Studying to be a journalist, one would be expected to be quite thick skinned and possess the ability to take criticism.
Someone not agreeing with your opinion is a common occurrence, not just in journalism but every walk of life. You argue your point and get over it.
One thing a lot of girls struggle to get over is a hurtful comment about their weight or appearance.
Keyboard warriors know the knife which cuts deepest and have a knack for delivering that knockout blow.
A couple of years ago my best friend and I were bored and hungover and decided to start doing Love Hate impressions. There we were, sitting in our living room pretending to be Fran and Elmo and recording each other (everybody done it, right?)
Laughing to our hearts content while watching the videos, my friend took a leap of faith and uploaded them to Facebook. The reaction was one of humour and appreciation that we would post a video on Facebook which unveiled this was the kind of stuff we did in our free time. Some even suggested going into acting.
A while ago I went onto YouTube and saw that the Frano impersonation had received over 2,000 views. Feeling embarrassingly proud of this “achievement”, I unfortunately then proceeded to scroll down and read a comment that had been left under the video.
“ Lokin well love, ya fat geebag.”
That is not a typo by the way, but how this lovely YouTube user spelt looking. At least their punctuation was on point though.
My initial reaction was to laugh, because I immaturely always get a giggle out of the word geebag.
When the comment sunk in, my heart felt a bit heavy and had a far bigger impact than it should have.
This random user who clearly spends their spare time posting hurtful and spiteful comments under YouTube videos had got to me; why was I being so sensitive and irrational?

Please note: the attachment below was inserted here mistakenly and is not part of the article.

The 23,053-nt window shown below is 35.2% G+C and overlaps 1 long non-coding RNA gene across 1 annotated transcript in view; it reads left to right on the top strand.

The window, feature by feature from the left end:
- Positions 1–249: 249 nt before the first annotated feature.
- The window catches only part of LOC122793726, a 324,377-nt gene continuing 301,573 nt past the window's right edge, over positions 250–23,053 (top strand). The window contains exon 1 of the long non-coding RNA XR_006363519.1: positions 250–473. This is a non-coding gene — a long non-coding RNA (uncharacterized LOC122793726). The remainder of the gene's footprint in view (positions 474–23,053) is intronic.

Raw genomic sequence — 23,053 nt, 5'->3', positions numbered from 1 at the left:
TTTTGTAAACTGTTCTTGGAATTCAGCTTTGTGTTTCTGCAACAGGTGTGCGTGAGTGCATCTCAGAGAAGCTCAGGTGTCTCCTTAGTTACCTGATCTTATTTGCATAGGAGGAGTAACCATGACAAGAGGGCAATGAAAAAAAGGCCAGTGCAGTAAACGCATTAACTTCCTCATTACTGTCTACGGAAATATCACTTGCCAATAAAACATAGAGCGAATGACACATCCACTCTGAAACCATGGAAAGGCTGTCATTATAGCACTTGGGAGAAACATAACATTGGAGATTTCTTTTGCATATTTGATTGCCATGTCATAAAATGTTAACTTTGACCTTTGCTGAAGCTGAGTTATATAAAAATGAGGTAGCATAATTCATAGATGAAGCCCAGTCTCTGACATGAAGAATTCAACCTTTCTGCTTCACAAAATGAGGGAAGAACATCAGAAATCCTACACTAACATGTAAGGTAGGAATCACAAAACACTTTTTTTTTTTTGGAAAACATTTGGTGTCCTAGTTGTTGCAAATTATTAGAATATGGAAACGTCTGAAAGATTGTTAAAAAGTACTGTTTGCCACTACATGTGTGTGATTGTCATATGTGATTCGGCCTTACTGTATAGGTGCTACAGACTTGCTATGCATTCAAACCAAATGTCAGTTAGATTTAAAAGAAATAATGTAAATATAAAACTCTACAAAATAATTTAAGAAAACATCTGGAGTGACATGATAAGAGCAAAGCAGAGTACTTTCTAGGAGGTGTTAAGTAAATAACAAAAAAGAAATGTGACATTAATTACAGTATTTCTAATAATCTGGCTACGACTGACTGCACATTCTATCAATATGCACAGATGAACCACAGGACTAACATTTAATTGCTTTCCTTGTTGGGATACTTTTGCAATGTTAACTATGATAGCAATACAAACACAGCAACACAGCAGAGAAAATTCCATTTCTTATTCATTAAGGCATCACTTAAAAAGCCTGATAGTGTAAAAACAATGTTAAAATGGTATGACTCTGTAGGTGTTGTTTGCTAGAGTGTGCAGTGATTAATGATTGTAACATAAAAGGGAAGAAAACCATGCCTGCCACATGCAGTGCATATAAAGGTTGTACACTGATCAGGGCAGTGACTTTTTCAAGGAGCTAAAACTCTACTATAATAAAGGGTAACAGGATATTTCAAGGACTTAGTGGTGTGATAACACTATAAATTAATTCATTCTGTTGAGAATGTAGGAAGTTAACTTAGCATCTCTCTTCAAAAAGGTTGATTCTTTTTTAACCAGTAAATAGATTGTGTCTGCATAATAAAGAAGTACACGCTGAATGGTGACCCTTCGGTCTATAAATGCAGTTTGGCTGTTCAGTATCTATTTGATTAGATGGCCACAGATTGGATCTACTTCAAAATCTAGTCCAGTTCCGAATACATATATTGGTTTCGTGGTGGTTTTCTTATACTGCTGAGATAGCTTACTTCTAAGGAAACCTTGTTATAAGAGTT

Like a bruised and battered boxer going back in the ring for more, I then skipped over to my Elmo video (only 1,030 views on that one, clearly the Love Hate audience prefer a bit of Frano). More hurtful comments awaited me there.
“Ya fat mess” said someone posting under the alias of Aido from Love Hate.
“You should be shot, that was a ******* scandal.”
The second one didn’t affect me as much as I didn’t feel the need to go purchase a bullet proof vest.
Reading two comments in a row about my weight did however.
While I will admit the videos were not the most flattering, mainly as I was wearing an over sized hoodie and was trying to shape my face in such a way that I looked like Fran and Elmo (no offence to Laurence Kinlan or Peter Coonan, you’re gorgeous), it upset me that someone took the time out of their day to post such a comment.
I thought to myself, if Roz Purcell uploaded a video of herself doing the same thing, it would not have received the same reaction. But then it dawned on me, it probably would have.
Even though she is a stunning, successful woman, internet trolls will still post hateful comments regardless of whom or what you are.
In fact, the more successful and well recognised a person is, the more likely they will have negative comments directed towards them.
For example RTE’s Claire Byrne, a very admirable and well respected woman, deleted her Twitter account due to ongoing abusive tweets.
Eventually I decided to (wo)man up and stopped mulling over the comments.
Putting yourself out there on social media can make you vulnerable to internet trolls and that is just the way it unfortunately is.
It hasn’t deterred me from posting videos on social media, but it has taught me not to take insulting comments by random people whom I have never met to heart.
These people post hurtful remarks with the sole aim of getting a reaction and the worst thing to do is give it to them.
Photo: DeclanTM/ Flickr